This is really good advice. As someone who has a tendency to ruminate, these are simple but powerful steps to overcome. There is a laywer/writer I admire named Bob Goff who routinely tells people that they don't have to know all the steps, just the next one in order to accomplish something great. Tony's response contains a lot of tangible next steps.

"Creative" can be learned, in my experience. Talent is helpful at the start, but hard work is the other 98% of what gets you there. 

But I would agree with the "driven" aspect. You have to want to do it, and be willing to do it for no more audience than yourself.

I don't have talent, so I just get up earlier. ~ Henry Rollins

I feel like school kills most of any sort of creativity, even in those classes, and I only did the bare minimum to pass. I did okay in those classes, but wasn't particularly interested in them due to the structure. But my opinion is that modern public school is complete soulless garbage. I would say I am creative only because I have pages of ideas for many things and even things like comic scripts and half finished video games and music, but it's all unfinished.

Re: "school kills...creativity:"

After one has mastered the task at hand, the student can be as creative with the skill as possible. But, while learning the task, it is a necessary fact that the learning be very controlled (appearing less than creative).

Eg: teaching a student a song by allowing them to play any melody that feels good is ineffective. However, once you teach the student the exact notes to plan and when, and the student has mastered the melody, THEN s/he can improvise away from the strict melody.

I feel like school kills most of any sort of creativity, even in those classes, and I only did the bare minimum to pass. I did okay in those classes, but wasn't particularly interested in them due to the structure. But my opinion is that modern public school is complete soulless garbage. I would say I am creative only because I have pages of ideas for many things and even things like comic scripts and half finished video games and music, but it's all unfinished.

Nonsense.  You did the bare minimum to pass because you're the type that does the bare minimum, if that, for everything.  Don't pretend scholastic laziness was some sort of 'creative' principled stand, when it's actually just the path of least resistance.  It's not like you were creating anything outside of school.  And, you didn't take advantage of scholastic opportunities enough to even know what the limits are.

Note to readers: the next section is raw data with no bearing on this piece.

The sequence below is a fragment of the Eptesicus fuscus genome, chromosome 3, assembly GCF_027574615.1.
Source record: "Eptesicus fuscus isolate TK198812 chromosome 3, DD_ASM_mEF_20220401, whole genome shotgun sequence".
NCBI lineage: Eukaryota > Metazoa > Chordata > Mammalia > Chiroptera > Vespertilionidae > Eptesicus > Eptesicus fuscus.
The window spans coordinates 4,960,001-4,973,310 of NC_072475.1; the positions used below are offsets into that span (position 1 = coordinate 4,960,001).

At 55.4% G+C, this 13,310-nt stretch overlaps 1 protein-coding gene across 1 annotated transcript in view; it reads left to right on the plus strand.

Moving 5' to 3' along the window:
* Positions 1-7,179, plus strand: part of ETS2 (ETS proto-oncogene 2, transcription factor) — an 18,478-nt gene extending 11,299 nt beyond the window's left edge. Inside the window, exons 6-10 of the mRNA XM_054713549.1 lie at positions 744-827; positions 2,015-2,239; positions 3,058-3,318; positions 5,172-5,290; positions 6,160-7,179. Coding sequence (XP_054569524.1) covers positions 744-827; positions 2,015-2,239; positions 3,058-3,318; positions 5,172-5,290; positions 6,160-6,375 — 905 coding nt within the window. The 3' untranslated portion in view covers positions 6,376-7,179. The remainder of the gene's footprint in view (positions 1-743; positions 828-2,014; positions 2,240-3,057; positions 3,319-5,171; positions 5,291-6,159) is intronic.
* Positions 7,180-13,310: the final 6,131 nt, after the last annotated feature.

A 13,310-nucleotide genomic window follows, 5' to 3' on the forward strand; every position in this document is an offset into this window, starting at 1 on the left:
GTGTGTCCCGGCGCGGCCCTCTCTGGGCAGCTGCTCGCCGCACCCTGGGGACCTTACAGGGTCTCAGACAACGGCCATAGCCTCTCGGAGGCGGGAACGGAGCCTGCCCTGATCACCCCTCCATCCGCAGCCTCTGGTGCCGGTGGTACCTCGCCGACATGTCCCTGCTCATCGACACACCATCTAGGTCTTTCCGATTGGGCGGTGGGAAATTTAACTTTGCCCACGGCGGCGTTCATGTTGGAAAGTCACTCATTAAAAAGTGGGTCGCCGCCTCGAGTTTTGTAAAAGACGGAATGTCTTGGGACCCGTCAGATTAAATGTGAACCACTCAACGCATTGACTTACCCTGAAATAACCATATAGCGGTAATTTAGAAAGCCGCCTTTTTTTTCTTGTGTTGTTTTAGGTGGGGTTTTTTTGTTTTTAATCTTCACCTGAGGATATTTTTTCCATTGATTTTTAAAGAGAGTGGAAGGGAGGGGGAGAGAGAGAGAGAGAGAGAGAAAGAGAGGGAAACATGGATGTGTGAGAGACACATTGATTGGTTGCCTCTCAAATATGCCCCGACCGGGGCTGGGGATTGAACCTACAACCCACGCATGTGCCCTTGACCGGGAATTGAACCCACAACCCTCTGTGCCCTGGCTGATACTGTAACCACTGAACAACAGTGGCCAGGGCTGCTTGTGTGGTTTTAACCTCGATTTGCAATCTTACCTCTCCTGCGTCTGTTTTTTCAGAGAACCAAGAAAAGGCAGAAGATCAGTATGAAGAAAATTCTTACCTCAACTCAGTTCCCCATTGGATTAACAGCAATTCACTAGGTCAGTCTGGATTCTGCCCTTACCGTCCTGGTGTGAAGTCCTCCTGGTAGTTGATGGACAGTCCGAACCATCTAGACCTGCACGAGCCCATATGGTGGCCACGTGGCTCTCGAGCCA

You disliked the "structure" because you're lazy, not because it stifled your creativity.  Quit lying to yourself, or trying to spin your personal failings as systemic problems.  While there are systemic problems with public school, you're not the type that would ever run into them.  Because you don't push the limitations of anything.

It's not school.  It's you.  And, creativity needs structure to thrive.  It needs a schedule.  It needs a deadline.  It needs a goal.  It needs a plan.  Structure is precisely what you're missing.


A) There is no "foolproof" way. Humans are all individuals, and we all have different motivators. Therefore, none of us can present you with a foolproof way.

B) Ask yourself: "Who is an expert in tweaking personality traits?" "Who has spent several years in college and many years in the field and many years researching ways to tweak personalities?" Your answer should lead you to the only profession which does this: psychology. While you may stumble upon some "technique" that may help, it will be completely random and may take decades. The quickest way (according to research) to tweak your own personality is with a psychologist (therapist, counselor, psychiatrist, etc). Seek a professional who is licensed, not just a friend who gives good advice. Seeking advice from a non-professional is equally apt to mess you up further as it would help you. Stick with professionals when it comes to something so very critical as personality. (you wouldn't have an Ear,Nose,Throat specialist treat your colon cancer, nor should you have non-professionals attempt to work on your personality).

Incidentally, you mentioned "very depressed." If that is the case, you do need to see a professional.